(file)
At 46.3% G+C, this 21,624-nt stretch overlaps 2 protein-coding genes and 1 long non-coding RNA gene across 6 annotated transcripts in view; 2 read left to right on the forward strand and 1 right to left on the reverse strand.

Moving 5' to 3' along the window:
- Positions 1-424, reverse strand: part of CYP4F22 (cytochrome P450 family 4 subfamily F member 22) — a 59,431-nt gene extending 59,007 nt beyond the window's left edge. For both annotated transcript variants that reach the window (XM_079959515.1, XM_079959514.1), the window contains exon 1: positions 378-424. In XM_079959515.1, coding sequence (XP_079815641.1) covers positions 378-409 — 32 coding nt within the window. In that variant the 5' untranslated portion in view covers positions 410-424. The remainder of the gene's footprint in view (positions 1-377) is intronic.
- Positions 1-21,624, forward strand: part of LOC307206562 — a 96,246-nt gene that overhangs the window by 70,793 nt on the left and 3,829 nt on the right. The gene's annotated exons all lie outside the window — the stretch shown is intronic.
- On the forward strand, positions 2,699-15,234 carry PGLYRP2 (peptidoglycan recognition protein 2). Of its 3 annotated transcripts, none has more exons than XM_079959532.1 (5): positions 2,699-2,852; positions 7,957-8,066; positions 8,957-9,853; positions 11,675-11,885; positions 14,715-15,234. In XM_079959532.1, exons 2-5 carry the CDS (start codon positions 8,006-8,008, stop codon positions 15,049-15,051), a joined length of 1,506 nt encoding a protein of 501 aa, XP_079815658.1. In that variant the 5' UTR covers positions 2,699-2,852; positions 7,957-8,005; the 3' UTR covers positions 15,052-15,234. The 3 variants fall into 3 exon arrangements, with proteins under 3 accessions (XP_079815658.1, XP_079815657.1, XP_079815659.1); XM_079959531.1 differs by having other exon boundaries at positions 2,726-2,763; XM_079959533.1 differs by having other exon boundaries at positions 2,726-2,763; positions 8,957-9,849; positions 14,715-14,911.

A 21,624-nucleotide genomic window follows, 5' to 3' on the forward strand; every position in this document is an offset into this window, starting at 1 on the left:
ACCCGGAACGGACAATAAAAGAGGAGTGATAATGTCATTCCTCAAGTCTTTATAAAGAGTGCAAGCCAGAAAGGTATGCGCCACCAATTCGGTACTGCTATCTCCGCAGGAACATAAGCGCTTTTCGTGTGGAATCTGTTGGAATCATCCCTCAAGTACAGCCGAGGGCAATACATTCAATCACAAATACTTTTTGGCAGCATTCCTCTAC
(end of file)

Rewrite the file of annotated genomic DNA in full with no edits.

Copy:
At 46.3% G+C, this 21,624-nt stretch overlaps 2 protein-coding genes and 1 long non-coding RNA gene across 6 annotated transcripts in view; 2 read left to right on the forward strand and 1 right to left on the reverse strand.

Moving 5' to 3' along the window:
- Positions 1-424, reverse strand: part of CYP4F22 (cytochrome P450 family 4 subfamily F member 22) — a 59,431-nt gene extending 59,007 nt beyond the window's left edge. For both annotated transcript variants that reach the window (XM_079959515.1, XM_079959514.1), the window contains exon 1: positions 378-424. In XM_079959515.1, coding sequence (XP_079815641.1) covers positions 378-409 — 32 coding nt within the window. In that variant the 5' untranslated portion in view covers positions 410-424. The remainder of the gene's footprint in view (positions 1-377) is intronic.
- Positions 1-21,624, forward strand: part of LOC307206562 — a 96,246-nt gene that overhangs the window by 70,793 nt on the left and 3,829 nt on the right. The gene's annotated exons all lie outside the window — the stretch shown is intronic.
- On the forward strand, positions 2,699-15,234 carry PGLYRP2 (peptidoglycan recognition protein 2). Of its 3 annotated transcripts, none has more exons than XM_079959532.1 (5): positions 2,699-2,852; positions 7,957-8,066; positions 8,957-9,853; positions 11,675-11,885; positions 14,715-15,234. In XM_079959532.1, exons 2-5 carry the CDS (start codon positions 8,006-8,008, stop codon positions 15,049-15,051), a joined length of 1,506 nt encoding a protein of 501 aa, XP_079815658.1. In that variant the 5' UTR covers positions 2,699-2,852; positions 7,957-8,005; the 3' UTR covers positions 15,052-15,234. The 3 variants fall into 3 exon arrangements, with proteins under 3 accessions (XP_079815658.1, XP_079815657.1, XP_079815659.1); XM_079959531.1 differs by having other exon boundaries at positions 2,726-2,763; XM_079959533.1 differs by having other exon boundaries at positions 2,726-2,763; positions 8,957-9,849; positions 14,715-14,911.

A 21,624-nucleotide genomic window follows, 5' to 3' on the forward strand; every position in this document is an offset into this window, starting at 1 on the left:
ACCCGGAACGGACAATAAAAGAGGAGTGATAATGTCATTCCTCAAGTCTTTATAAAGAGTGCAAGCCAGAAAGGTATGCGCCACCAATTCGGTACTGCTATCTCCGCAGGAACATAAGCGCTTTTCGTGTGGAATCTGTTGGAATCATCCCTCAAGTACAGCCGAGGGCAATACATTCAATCACAAATACTTTTTGGCAGCATTCCTCTAC